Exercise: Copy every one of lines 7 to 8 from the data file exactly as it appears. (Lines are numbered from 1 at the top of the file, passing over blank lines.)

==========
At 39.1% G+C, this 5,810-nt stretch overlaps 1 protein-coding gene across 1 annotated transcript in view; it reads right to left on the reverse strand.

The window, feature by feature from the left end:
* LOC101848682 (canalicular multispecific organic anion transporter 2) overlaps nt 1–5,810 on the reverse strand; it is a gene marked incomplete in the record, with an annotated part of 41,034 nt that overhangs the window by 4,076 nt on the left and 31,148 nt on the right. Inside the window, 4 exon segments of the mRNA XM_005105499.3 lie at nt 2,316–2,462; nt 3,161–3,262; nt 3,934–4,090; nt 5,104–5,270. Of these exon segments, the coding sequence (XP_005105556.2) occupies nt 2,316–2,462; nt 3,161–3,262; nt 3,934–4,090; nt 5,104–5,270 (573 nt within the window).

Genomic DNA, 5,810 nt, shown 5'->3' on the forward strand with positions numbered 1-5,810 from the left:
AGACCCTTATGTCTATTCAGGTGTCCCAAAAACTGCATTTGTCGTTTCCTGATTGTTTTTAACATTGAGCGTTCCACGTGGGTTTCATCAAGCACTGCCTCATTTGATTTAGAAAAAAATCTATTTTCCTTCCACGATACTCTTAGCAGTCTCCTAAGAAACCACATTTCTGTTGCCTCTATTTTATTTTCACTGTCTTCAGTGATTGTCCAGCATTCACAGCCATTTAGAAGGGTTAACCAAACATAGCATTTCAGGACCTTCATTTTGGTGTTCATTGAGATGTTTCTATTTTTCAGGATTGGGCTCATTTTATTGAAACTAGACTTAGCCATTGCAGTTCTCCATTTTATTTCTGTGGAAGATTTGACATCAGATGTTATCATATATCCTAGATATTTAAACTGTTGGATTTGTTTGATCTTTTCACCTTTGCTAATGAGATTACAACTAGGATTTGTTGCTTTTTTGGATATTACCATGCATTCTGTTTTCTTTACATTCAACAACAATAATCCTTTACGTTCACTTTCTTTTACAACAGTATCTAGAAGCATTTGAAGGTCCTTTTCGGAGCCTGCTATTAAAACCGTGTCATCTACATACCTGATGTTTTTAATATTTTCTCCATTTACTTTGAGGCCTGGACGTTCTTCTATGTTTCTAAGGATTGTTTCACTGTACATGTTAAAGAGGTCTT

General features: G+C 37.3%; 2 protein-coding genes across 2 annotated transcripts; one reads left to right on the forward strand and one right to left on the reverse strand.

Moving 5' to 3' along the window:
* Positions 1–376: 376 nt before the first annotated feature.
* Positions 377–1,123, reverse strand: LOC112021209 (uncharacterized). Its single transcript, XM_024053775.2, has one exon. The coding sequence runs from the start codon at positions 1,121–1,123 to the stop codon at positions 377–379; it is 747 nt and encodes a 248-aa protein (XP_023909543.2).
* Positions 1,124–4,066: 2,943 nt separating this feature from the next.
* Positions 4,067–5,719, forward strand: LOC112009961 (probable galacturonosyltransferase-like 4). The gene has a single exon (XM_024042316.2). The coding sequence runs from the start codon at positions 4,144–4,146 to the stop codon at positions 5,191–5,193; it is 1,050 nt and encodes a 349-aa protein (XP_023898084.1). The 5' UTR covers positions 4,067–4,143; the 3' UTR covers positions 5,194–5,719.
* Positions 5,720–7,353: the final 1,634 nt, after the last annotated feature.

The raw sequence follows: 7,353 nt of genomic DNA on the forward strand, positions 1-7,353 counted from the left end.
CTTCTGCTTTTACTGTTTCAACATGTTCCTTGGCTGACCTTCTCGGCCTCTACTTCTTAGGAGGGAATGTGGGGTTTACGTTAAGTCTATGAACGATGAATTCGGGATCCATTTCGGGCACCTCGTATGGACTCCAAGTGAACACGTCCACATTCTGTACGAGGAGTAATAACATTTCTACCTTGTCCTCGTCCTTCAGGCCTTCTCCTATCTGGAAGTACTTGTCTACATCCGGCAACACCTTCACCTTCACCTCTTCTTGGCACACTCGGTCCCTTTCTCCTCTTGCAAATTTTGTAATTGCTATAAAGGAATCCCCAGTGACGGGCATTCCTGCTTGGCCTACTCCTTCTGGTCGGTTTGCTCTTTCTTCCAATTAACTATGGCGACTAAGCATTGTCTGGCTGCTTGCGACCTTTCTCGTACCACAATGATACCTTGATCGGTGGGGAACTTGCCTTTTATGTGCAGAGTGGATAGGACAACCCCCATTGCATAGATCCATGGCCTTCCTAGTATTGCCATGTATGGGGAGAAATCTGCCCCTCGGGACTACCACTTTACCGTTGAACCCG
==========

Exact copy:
Moving 5' to 3' along the window:
* Positions 1–376: 376 nt before the first annotated feature.